The aim of the study was to assess serum hyaluronic acid (HA) and transforming growth factor beta 1 (TGF-β1) concentrations: 1) to differentiate hepatic fibrosis from other forms of liver disease, and 2) for the non-invasive staging of canine liver fibrosis. We also evaluated the association between serum HA concentration and the size of the shunt vessel as an indirect marker of decreased liver clearance in patients with single congenital vascular anomaly. Forty-one healthy client-owned dogs and forty dogs diagnosed with hepatobiliary disease were enrolled in the prospective study. Patients were divided into 4 subgroups: 1) congenital portosystemic shunts (CPSS); 2) parenchymal diseases (a. mild and moderate fibrosis, b. advanced fibrosis and cirrhosis); 3) hepatic neoplasia; 4) biliary tract disorders based on thorough clinical, ultrasound and histopathological examination. Serum HA and TGF-β1 concentrations were measured using ELISA. The HA concentration was significantly increased in patients with advanced liver fibrosis/cirrhosis (P < 0.001) and CPSS (P < 0.001) compared to healthy dogs. Using a cut-off HA concentration of 135.94 ng/ml, the sensitivity and specificity for diagnosis for advanced liver fibrosis/cirrhosis was 100% (95% CI, 50.6–100) and 90.8% (95% CI, 81.6–95.7), respectively. The TGF-β1 levels did not significantly differ among groups (P = 0.180). Negligible correlation was found between serum HA concentration and the size of portosystemic shunt vessel (rs = 0.07; P = 0.831). These findings suggest that serum HA concentration is a potential non-invasive biomarker for advanced liver fibrosis and/or cirrhosis in dogs. The utility of measuring serum concentration of TGF-β1 for diagnosing canine liver fibrosis was not supported.


  • Non-invasive detection of hepatic fibrosis is important for initiation of anti-fibrotic treatment to prevent progression to irreversible cirrhosis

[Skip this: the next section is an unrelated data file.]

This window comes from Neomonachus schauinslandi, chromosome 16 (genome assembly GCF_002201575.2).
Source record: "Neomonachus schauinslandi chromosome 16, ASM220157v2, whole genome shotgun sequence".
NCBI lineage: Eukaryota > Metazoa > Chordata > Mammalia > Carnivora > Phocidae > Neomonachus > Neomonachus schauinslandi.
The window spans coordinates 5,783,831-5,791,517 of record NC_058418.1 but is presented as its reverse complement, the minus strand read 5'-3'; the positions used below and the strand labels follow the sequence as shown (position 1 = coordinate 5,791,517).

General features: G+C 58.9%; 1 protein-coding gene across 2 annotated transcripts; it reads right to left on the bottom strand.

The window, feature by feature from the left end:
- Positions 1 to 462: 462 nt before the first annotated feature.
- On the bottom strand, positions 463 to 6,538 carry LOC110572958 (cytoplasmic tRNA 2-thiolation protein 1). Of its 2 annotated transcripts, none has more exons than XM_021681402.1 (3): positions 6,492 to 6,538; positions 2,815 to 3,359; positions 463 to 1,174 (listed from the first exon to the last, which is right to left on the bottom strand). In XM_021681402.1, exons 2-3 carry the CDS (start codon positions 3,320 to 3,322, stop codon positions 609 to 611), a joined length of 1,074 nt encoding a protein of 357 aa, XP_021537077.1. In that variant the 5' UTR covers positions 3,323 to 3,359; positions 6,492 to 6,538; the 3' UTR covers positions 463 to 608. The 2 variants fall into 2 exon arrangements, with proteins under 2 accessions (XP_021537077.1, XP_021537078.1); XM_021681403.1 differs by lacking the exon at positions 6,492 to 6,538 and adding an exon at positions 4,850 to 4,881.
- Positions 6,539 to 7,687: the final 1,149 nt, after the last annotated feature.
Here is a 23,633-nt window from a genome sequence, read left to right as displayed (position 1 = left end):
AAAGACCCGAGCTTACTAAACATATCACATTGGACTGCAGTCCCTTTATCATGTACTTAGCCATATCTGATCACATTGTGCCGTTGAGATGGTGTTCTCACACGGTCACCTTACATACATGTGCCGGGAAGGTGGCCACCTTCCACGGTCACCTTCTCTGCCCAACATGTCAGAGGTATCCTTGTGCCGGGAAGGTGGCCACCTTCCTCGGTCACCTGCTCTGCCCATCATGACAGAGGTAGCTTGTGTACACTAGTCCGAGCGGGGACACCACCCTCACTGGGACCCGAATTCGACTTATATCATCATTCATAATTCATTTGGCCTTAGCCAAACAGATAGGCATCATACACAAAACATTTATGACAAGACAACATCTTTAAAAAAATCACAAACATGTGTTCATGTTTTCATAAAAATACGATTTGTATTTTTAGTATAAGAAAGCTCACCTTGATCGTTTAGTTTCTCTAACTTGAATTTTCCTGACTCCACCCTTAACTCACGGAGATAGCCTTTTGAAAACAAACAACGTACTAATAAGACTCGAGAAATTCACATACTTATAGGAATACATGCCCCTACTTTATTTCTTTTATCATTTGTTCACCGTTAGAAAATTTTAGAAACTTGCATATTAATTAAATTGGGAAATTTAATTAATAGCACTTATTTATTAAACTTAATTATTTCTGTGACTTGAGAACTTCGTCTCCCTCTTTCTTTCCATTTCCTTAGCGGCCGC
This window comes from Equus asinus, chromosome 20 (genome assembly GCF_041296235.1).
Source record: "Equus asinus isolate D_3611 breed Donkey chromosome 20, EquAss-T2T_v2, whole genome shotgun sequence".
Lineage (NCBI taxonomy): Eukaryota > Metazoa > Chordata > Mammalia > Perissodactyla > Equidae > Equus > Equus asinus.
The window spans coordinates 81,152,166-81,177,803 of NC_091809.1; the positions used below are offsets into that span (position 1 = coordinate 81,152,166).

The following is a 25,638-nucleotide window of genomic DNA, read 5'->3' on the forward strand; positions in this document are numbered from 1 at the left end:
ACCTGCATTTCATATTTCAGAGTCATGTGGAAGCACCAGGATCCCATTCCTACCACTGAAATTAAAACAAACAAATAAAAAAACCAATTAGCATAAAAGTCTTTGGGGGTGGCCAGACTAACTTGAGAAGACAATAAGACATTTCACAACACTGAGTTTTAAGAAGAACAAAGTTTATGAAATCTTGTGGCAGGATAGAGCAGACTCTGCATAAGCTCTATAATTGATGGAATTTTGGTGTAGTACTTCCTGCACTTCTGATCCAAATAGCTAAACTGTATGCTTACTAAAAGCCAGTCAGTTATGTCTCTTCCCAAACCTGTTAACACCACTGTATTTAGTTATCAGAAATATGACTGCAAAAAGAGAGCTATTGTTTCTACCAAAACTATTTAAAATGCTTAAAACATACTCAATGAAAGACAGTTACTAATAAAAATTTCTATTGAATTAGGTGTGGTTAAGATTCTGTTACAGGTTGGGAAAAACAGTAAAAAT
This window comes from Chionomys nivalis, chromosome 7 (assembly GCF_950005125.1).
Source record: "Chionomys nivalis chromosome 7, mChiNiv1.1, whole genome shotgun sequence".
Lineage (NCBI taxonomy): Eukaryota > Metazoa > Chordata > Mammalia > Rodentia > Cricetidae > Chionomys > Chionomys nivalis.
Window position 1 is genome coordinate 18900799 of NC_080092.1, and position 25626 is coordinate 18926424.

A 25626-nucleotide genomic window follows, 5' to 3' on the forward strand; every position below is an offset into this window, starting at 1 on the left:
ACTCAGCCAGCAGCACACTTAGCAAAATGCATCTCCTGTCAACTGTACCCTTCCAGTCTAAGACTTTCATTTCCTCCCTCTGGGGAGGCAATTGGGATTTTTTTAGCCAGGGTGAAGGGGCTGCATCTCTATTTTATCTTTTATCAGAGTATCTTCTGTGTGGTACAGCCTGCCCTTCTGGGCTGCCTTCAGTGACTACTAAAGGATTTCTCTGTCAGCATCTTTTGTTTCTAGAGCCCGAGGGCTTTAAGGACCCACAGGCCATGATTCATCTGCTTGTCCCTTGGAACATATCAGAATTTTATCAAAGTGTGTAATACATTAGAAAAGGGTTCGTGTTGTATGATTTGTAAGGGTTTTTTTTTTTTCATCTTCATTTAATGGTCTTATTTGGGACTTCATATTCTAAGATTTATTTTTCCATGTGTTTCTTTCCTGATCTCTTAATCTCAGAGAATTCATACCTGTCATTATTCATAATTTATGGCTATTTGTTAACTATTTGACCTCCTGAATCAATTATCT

• Subgroup 1 vascular disorders: 11 dogs with extrahepatic congenital portosystemic shunt (CPSS), 1 dog with intrahepatic CPSS; subgroup 2 parenchymal diseases, further subdivided into 2a, 5 dogs with chronic hepatitis and mild to moderate fibrosis; and 2b, 5 dogs with chronic hepatitis and advanced fibrosis and cirrhosis; subgroup 3 hepatic neoplasia: 4 dogs with lymphoma, 3 with hepatocellular carcinoma, 1 with metastatic mast cell tumour, 1 with metastatic insulinoma, 1 with metastatic intestinal carcinoid; subgroup 4 biliary tract disorders: 3 dogs with acute pancreatitis leading to extrahepatic biliary duct obstruction (EHBDO), 3 with biliary mucocele and 2 with emphysematous cholecystitis

  • Hyaluronic acid is the main component of extracellular matrix (ECM) and here it is evaluated as a potential marker of increased fibrotic tissue accumulation as it is in humans (Lee et al 2010)

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Non-invasive detection of hepatic fibrosis is important for initiation of anti-fibrotic treatment to prevent progression to irreversible cirrhosis. Liver fibrosis is characterized by excessive accumulation of extracellular matrix (ECM) which results from both increased synthesis and decreased degradation of ECM and is observed in most types of chronic liver diseases (Liu et al 2012). High serum levels of HA in humans correspond to increased production of ECM by HSCs 2004) and appear to be the most reliable individual test reflecting increased ECM in human patients with chronic hepatitis C and alcoholic liver disease (Wong et al 1998; Stickel et al 2003). Serum TGF-β1 concentrations have a lower diagnostic accuracy for fibrosis than HA (67% and 86%, respectively) (Oberti et al 1997)


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